For many years, I struggled with a common teaching dilemma: how can I help my undergraduate students think scientifically in courses dominated by traditional high-stakes tests?
Dr. C sipping some TQ Tea.
In 2019, with the help of colleagues Ben Wiggins (University of Washington) and Kiki Jenkins (Arizona State University), I had a breakthrough idea -- a framework that would help my students prepare for interesting, complex test questions without giving away the exact questions or answers.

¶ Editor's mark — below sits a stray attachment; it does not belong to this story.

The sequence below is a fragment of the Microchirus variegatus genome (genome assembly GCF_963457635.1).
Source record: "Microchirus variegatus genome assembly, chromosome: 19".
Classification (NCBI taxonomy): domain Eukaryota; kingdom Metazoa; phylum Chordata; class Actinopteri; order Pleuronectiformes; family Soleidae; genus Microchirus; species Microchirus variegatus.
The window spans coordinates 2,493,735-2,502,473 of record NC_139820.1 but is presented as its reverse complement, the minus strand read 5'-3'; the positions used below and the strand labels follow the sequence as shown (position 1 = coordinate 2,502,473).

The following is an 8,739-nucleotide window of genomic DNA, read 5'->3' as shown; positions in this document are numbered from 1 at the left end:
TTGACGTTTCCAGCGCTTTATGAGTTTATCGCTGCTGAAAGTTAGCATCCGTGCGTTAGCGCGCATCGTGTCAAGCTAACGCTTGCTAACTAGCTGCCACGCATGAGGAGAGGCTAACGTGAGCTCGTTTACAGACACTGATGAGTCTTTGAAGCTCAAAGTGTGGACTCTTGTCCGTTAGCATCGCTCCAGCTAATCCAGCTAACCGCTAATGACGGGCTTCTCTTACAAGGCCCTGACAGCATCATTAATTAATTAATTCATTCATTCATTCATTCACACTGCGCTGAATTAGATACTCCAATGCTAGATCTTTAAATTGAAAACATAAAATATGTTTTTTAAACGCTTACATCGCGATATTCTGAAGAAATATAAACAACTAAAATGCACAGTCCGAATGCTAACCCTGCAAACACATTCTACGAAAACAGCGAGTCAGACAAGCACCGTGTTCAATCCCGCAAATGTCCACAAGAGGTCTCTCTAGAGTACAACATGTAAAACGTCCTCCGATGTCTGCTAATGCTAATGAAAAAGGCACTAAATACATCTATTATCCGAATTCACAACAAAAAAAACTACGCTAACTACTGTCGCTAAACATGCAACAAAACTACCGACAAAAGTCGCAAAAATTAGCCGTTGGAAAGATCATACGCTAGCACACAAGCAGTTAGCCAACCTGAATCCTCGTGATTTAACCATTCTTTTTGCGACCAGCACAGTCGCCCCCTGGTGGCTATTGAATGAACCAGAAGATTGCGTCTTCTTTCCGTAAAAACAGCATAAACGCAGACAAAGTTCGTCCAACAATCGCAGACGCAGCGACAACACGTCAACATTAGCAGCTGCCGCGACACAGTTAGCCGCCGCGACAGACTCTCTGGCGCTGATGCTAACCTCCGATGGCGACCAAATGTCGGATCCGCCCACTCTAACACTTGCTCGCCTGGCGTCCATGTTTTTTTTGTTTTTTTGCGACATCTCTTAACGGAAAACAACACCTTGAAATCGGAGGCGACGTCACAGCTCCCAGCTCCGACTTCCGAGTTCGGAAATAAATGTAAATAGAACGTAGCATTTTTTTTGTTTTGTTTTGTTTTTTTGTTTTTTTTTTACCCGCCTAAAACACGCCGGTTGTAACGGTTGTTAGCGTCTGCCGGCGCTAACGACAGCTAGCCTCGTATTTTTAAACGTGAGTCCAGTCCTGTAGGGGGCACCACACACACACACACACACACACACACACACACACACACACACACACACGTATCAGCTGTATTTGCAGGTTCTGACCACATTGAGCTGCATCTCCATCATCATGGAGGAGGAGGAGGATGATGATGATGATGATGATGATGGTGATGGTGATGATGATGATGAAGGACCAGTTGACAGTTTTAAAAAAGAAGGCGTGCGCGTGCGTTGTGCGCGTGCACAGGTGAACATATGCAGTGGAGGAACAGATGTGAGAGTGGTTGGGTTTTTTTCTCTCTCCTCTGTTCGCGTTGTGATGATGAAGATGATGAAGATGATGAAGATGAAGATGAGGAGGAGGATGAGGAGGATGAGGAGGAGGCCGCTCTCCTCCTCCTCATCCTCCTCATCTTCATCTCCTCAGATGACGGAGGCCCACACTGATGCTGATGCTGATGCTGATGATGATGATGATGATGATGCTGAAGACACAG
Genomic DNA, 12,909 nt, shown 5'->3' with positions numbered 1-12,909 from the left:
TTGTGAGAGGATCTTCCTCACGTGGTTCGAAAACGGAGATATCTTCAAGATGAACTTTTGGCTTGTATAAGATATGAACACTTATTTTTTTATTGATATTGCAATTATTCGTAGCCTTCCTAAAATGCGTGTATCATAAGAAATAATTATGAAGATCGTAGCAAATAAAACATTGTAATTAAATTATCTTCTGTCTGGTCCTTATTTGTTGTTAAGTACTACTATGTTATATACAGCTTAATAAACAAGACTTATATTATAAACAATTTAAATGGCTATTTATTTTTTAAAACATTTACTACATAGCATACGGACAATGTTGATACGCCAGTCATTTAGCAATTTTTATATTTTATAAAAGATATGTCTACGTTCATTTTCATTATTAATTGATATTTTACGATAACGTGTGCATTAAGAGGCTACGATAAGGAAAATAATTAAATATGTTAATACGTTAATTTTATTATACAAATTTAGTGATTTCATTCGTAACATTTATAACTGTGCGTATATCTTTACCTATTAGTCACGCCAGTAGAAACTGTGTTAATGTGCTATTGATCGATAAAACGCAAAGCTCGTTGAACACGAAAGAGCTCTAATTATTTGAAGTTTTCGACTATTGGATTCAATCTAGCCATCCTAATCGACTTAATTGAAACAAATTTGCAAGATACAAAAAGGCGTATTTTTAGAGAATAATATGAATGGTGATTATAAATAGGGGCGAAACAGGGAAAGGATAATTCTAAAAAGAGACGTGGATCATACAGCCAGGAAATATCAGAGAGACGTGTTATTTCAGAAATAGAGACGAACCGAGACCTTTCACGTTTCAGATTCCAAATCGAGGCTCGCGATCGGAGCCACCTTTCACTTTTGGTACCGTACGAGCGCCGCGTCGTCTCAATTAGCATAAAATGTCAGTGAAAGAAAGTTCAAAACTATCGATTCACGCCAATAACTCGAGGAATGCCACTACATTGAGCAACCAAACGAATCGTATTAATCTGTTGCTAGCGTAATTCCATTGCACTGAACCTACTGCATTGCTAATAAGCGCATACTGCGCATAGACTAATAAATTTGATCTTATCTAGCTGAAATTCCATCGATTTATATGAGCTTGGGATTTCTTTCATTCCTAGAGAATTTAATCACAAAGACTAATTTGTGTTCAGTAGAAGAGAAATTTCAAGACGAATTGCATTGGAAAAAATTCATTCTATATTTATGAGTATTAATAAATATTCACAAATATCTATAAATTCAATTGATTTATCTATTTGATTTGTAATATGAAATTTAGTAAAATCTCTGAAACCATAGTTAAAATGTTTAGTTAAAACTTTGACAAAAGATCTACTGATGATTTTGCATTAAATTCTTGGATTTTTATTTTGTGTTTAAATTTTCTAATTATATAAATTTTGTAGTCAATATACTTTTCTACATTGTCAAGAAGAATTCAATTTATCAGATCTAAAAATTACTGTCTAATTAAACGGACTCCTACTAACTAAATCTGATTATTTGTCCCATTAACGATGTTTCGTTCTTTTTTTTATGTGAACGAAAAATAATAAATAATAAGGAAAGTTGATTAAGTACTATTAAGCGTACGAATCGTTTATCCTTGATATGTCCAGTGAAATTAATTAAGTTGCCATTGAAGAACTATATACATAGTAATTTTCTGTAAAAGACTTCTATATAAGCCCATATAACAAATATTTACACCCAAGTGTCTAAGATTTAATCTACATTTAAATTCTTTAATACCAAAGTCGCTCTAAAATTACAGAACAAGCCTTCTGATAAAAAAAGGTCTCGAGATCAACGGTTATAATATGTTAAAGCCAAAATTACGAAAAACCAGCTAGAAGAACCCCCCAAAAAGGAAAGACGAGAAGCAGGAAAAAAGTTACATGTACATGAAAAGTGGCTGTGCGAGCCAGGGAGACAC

Since TQTs emphasize (A) abundant opportunities for collaborative student practice and (B) transparent alignment of practice and testing, they may be considered a cousin of TILT, public exams, and mastery grading.
That paper's appendix, which listed my undergraduate (sophomore-level) human anatomy and physiology TQTs as of March 2020, is now out of date. However, I am sharing my current TQTs in the following Google Drive folders: